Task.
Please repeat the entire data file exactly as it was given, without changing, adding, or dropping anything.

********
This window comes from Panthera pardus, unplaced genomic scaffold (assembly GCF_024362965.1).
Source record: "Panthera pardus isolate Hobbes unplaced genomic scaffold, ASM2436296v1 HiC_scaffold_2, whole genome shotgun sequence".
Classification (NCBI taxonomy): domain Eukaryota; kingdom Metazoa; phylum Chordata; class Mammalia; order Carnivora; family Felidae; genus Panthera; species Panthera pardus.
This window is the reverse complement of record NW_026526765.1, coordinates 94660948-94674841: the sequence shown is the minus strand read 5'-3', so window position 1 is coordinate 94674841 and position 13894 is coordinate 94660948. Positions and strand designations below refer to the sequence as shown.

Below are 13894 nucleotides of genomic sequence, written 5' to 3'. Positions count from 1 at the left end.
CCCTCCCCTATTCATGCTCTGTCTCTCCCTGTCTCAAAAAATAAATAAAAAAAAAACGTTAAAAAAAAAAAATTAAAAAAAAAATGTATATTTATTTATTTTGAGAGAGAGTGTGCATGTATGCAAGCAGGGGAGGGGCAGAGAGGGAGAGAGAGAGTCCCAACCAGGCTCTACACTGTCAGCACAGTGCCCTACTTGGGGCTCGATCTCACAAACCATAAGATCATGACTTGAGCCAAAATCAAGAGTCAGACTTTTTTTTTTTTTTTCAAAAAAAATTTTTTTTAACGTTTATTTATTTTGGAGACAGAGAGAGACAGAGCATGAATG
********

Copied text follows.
This window comes from Panthera pardus, unplaced genomic scaffold (assembly GCF_024362965.1).
Source record: "Panthera pardus isolate Hobbes unplaced genomic scaffold, ASM2436296v1 HiC_scaffold_2, whole genome shotgun sequence".
Classification (NCBI taxonomy): domain Eukaryota; kingdom Metazoa; phylum Chordata; class Mammalia; order Carnivora; family Felidae; genus Panthera; species Panthera pardus.
This window is the reverse complement of record NW_026526765.1, coordinates 94660948-94674841: the sequence shown is the minus strand read 5'-3', so window position 1 is coordinate 94674841 and position 13894 is coordinate 94660948. Positions and strand designations below refer to the sequence as shown.

Below are 13894 nucleotides of genomic sequence, written 5' to 3'. Positions count from 1 at the left end.
CCCTCCCCTATTCATGCTCTGTCTCTCCCTGTCTCAAAAAATAAATAAAAAAAAAACGTTAAAAAAAAAAAATTAAAAAAAAAATGTATATTTATTTATTTTGAGAGAGAGTGTGCATGTATGCAAGCAGGGGAGGGGCAGAGAGGGAGAGAGAGAGTCCCAACCAGGCTCTACACTGTCAGCACAGTGCCCTACTTGGGGCTCGATCTCACAAACCATAAGATCATGACTTGAGCCAAAATCAAGAGTCAGACTTTTTTTTTTTTTTTCAAAAAAAATTTTTTTTAACGTTTATTTATTTTGGAGACAGAGAGAGACAGAGCATGAATG